Cytopathology of mesenchymal chondrosarcomas: a report and comparison of four patients

Cancer. 2003 Aug 25;99(4):211-6. doi: 10.1002/cncr.11300.


Background: Mesenchymal chondrosarcoma (MC) is an infrequent neoplasm, representing approximately 1% of all chondrosarcomas. Cytologic descriptions of MCs have been confined to rare case reports. In the current report, the authors describe their experience with the cytologic features of four MCs: two primary tumors and two metastatic lesions.

Methods: Four patients were diagnosed with MC at the authors' institution from 1994 to 2002. Three of four patients underwent fine-needle aspiration (FNA) biopsy as part of their diagnosis; in the fourth patient, imprint cytology was performed. Each tumor also received histologic confirmation.

Results: The patients studied included three females and one male. In three patients, the tumor presented initially as a soft tissue mass; whereas, in the remaining patient, the MC presented in the tibia. FNA results demonstrated small, oval-to-spindled cells with high nuclear-to-cytoplasmic ratios. Cells occurred singly and in clumps in a background of basophilic extracellular matrix. Histologic examination of each lesion demonstrated biphasic tumors, including focal areas of relatively mature cartilage formation as well as a small cell population.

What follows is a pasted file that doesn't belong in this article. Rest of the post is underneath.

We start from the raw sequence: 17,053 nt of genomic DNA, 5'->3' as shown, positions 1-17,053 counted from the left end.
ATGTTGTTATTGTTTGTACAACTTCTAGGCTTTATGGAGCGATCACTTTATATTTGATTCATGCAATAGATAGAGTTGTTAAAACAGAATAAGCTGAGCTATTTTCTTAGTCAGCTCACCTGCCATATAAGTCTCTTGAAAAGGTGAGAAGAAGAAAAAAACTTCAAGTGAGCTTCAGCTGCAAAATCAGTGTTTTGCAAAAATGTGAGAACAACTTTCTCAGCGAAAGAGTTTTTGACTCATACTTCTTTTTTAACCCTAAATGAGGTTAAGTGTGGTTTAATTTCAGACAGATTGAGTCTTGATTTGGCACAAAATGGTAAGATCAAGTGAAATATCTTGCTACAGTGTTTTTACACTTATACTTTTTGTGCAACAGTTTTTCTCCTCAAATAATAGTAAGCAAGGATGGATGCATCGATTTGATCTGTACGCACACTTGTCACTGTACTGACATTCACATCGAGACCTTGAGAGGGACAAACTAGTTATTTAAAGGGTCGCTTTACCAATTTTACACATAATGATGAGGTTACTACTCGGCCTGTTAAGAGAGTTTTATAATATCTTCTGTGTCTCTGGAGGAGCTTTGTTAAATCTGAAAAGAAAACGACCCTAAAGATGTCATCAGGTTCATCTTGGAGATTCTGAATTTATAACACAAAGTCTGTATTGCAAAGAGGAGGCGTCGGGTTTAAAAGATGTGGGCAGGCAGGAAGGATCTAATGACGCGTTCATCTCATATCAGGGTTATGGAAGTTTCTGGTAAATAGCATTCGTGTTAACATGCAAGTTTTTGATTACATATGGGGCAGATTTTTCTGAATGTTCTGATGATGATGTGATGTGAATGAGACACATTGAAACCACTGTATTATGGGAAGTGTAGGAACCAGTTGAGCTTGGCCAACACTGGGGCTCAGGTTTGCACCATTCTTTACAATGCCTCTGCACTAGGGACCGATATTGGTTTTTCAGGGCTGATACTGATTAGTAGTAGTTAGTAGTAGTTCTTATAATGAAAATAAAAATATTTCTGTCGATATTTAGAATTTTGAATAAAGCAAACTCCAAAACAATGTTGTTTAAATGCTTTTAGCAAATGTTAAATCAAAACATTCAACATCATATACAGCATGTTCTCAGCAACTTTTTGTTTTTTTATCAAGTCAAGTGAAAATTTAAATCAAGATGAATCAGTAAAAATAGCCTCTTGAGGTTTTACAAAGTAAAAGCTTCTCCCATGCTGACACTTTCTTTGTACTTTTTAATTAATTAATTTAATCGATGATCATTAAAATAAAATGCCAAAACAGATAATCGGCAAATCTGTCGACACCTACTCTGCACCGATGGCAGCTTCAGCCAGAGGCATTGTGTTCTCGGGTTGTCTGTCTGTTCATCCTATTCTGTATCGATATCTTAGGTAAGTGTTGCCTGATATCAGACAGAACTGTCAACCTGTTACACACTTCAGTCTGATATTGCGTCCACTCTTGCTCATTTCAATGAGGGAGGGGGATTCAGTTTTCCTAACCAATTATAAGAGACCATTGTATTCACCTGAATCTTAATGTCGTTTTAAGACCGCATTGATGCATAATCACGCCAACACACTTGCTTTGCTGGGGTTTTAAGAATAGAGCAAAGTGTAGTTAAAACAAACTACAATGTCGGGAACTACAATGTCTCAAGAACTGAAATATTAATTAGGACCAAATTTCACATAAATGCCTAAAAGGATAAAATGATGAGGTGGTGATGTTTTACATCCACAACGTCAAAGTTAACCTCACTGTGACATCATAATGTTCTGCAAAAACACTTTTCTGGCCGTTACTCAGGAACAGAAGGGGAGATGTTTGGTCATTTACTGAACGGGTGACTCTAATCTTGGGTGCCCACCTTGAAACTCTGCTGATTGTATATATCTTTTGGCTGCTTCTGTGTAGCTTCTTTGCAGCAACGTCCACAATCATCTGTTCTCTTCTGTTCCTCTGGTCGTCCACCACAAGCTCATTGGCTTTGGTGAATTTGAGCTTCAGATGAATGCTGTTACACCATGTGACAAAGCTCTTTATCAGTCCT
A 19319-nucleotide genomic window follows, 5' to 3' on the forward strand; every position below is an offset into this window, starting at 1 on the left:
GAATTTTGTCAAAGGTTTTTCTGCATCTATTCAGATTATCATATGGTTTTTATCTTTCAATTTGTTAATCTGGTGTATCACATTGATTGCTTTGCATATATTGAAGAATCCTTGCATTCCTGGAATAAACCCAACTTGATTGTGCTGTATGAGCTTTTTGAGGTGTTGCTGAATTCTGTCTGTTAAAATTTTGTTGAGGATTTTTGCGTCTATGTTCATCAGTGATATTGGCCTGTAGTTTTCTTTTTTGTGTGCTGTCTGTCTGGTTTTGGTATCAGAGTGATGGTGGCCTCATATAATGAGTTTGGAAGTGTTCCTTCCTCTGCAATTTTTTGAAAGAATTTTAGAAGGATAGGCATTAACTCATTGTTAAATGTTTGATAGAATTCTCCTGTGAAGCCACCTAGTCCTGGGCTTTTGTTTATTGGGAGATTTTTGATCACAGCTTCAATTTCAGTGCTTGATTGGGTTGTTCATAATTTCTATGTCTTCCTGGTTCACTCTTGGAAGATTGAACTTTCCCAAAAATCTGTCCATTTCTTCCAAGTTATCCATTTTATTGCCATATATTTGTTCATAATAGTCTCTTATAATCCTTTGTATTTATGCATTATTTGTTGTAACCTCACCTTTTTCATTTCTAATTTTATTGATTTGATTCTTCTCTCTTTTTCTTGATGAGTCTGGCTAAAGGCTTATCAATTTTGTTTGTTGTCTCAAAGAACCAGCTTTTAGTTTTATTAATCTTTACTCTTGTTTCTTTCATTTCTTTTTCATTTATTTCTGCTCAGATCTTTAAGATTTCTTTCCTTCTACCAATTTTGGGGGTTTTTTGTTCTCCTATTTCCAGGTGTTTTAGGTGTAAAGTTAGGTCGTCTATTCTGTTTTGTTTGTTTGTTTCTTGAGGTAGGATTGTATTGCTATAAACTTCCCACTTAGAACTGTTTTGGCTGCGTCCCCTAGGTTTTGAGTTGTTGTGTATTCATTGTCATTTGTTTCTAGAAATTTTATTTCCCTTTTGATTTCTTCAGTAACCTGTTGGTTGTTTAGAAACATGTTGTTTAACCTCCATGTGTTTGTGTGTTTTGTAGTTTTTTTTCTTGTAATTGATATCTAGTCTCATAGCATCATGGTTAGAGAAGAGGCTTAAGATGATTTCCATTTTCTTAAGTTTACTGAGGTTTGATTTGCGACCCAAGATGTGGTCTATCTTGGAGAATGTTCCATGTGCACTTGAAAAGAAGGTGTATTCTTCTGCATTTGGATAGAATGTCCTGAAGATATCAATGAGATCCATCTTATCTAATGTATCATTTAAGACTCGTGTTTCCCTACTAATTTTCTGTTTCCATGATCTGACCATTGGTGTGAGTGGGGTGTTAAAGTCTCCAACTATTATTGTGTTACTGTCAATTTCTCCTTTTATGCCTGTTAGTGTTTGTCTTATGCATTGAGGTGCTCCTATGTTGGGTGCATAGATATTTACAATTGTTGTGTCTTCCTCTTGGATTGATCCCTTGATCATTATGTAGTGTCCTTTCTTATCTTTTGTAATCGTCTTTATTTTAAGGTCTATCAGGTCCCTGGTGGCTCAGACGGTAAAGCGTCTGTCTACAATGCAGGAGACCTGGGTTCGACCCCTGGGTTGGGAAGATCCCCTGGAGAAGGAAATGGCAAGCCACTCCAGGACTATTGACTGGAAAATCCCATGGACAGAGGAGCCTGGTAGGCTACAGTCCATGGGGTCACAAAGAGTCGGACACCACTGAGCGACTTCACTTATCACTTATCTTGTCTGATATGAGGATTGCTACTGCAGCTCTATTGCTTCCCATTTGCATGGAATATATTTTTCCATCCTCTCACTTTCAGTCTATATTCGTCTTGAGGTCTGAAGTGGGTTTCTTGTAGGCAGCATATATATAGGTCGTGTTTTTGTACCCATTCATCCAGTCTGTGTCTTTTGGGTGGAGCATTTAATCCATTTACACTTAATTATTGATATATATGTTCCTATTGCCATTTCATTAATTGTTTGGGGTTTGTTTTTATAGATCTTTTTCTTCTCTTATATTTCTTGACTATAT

Conclusions: MC is a rare soft tissue tumor that occurs frequently in extraskeletal locations. FNA of these tumors can be diagnostic if the tumor is sampled appropriately and of critical features, such as the background extracellular matrix, are recognized. Given the propensity of these tumors to metastasize and the poor prognosis of patients with MC, early identification by FNA biopsy may allow earlier, more aggressive interventions.

Publication types

  • Case Reports

MeSH terms

  • Adolescent
  • Adult
  • Biopsy, Needle
  • Bone Neoplasms / pathology*
  • Bone Neoplasms / secondary*
  • Chondrosarcoma, Mesenchymal / pathology*
  • Female
  • Humans
  • Male
  • Middle Aged
  • Neoplasm Metastasis
  • Prognosis